Evil depicted so well Milliethom! hope the nasty ruler meets some horrible things down that cave that will teach him to be nice. Always a moral in a story like this, greed never leads you to a happy end. Nicely done!

    • milliethom says:

      Thanks, Gina, that’s exactly what I wanted to show. With a few more words, I would have had the reason why Aasif didn’t venture further in the cave as being because something nasty was in there. I added a jinni to start with, but git rid of him to keep the word count down. I also wanted to show that money and beautiful jewels can so often incite the greed to rise in people. Sad, but true.

    • milliethom says:

      Spooky and just pure evil. The emir’s greed got the better of him when he saw that diamond – especially when he discovered there were plenty more where that one came from. Thanks, Dawn.

  4. Joy Joyancel says:

    So evil!! I love the description, I could see the Emir in my mind as I read. Good work!

    • milliethom says:

      Thank you for that, Joy. I wanted to make the emir sound evil and as someone who cared for nothing but his own wealth and power. If you could visualise him as he was meeting Aasif, then I’m very happy.

  5. draliman says:

    I had a feeling Aasif’s days were numbered. Nice one 🙂

    • milliethom says:

      Yes, I think it’s just a bit obvious. Perhaps Aasif should have known better than to visit this ruler who delighted in executing people. I wouldn’t have gone within of him. Thanks, Ali. 🙂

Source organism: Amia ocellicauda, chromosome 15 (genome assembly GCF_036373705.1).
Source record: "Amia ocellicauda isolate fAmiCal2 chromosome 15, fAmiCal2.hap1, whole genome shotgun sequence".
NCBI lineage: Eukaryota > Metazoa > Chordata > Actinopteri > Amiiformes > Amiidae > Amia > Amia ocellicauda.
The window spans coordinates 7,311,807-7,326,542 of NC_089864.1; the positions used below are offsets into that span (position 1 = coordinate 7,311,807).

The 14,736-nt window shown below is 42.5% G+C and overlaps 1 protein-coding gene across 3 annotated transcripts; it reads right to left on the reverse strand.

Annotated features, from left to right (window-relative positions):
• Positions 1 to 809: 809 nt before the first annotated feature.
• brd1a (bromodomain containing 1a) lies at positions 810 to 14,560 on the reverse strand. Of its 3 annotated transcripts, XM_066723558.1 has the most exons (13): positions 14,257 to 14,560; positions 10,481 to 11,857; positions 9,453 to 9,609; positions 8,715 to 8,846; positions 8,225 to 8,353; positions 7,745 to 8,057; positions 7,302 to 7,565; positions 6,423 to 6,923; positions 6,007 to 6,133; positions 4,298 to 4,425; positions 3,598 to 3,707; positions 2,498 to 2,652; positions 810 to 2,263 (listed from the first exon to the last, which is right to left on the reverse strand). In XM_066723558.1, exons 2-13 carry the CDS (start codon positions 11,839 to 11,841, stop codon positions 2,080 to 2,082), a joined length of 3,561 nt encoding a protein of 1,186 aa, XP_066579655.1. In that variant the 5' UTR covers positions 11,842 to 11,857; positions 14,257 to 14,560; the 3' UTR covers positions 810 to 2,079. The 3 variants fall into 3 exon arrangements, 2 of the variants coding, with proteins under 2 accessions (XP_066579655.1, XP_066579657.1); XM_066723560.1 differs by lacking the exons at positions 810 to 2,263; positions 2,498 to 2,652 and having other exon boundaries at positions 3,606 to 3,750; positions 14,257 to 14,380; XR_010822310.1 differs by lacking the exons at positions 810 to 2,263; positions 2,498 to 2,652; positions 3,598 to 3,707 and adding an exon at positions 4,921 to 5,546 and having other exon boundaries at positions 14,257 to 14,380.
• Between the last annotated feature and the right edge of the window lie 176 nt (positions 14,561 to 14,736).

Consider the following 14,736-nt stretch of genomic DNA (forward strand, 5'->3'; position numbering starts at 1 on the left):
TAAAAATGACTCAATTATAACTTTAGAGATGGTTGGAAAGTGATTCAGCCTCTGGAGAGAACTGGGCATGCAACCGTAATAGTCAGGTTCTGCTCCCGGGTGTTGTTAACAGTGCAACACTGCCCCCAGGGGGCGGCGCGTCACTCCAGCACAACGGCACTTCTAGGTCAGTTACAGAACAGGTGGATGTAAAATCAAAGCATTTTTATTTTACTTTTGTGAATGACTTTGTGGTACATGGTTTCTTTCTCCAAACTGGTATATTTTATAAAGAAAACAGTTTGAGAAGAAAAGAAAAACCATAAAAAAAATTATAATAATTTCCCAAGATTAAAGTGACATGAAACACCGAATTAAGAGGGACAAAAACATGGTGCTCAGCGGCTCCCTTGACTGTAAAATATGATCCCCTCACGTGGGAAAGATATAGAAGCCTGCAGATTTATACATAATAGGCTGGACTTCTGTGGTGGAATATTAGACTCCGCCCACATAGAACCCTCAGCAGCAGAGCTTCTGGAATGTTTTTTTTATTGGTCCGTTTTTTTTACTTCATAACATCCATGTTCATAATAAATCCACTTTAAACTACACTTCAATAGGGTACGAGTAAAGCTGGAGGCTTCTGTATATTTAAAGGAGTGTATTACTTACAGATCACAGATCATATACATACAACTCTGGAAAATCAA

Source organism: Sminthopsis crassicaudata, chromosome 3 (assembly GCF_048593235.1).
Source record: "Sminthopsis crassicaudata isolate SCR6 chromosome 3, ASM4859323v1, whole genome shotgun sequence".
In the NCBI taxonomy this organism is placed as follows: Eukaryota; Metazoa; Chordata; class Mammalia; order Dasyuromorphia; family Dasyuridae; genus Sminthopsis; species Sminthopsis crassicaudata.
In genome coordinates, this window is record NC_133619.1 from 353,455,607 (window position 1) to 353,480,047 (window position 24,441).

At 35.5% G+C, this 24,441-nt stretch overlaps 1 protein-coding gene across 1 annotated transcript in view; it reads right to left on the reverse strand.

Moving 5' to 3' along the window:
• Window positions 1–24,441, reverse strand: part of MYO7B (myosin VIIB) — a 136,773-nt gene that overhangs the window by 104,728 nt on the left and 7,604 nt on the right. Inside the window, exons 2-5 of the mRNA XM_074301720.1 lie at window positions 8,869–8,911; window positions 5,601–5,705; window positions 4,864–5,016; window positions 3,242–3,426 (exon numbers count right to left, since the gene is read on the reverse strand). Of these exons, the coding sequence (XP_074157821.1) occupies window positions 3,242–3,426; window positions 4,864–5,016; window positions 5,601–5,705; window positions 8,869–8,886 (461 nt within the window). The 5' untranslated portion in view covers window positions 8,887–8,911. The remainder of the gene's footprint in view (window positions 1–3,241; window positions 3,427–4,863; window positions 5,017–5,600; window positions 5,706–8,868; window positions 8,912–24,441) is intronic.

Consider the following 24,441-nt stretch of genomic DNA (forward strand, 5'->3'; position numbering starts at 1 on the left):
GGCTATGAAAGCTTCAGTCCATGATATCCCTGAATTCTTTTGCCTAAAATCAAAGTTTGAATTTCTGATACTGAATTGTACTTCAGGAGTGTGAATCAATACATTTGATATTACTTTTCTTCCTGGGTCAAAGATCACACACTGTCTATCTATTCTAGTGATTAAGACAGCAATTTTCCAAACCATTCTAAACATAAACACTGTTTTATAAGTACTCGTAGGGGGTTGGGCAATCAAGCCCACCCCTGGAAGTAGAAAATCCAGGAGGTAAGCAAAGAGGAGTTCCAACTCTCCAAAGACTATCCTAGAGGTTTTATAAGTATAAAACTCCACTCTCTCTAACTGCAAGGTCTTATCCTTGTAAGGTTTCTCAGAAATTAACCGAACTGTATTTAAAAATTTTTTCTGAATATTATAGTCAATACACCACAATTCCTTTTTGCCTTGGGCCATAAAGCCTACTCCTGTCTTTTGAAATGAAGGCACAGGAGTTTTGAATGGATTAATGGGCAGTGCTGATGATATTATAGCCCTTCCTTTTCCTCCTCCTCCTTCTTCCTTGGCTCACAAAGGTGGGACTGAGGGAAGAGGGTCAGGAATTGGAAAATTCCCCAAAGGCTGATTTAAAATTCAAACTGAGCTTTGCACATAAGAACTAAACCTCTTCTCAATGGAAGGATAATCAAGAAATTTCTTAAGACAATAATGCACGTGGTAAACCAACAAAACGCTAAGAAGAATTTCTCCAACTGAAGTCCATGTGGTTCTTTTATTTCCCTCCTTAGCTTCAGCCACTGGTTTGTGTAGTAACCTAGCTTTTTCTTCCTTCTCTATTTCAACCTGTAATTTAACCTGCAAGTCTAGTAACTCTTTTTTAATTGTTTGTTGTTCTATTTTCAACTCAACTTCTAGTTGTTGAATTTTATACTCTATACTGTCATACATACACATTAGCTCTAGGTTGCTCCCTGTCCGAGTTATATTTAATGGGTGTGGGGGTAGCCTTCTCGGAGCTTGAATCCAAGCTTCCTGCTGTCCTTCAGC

6. jademwong says:

    Hmm something tells me his greed will meet its karmic downfall. Great writing, Millie!

    • milliethom says:

      Thank you, Jade. I think greed can bring about many people’s downfall. This emir deserves no pity if he meets a nasty end, either in the cave or from attack by his own people.

  7. Great story! I think Aasif was doomed no matter what he said. Refuse to talk and he’d be tortured or killed. Talk and the ruler has no more use for him.

  8. luckyjc007 says:

    Aasif may be in serious trouble..he may disappear and no one will know how the diamond was discovered. Muhammad is a dangerous and greedy man and will let nothing stand in his way to gain more wealth and power. The people can only hope that he will meet his match one day and they will be rid of him.Great story of greed and power.

    • milliethom says:

      Thanks, Jessie. I think a few wicked rulers have met their ends at the hands of assassins. Unfortunately, many of the people who hire assassins are just as greedy for power themselves!

  9. Oh I loved this story Millie.
    I so hope the emir gets his due, he’s not very nice.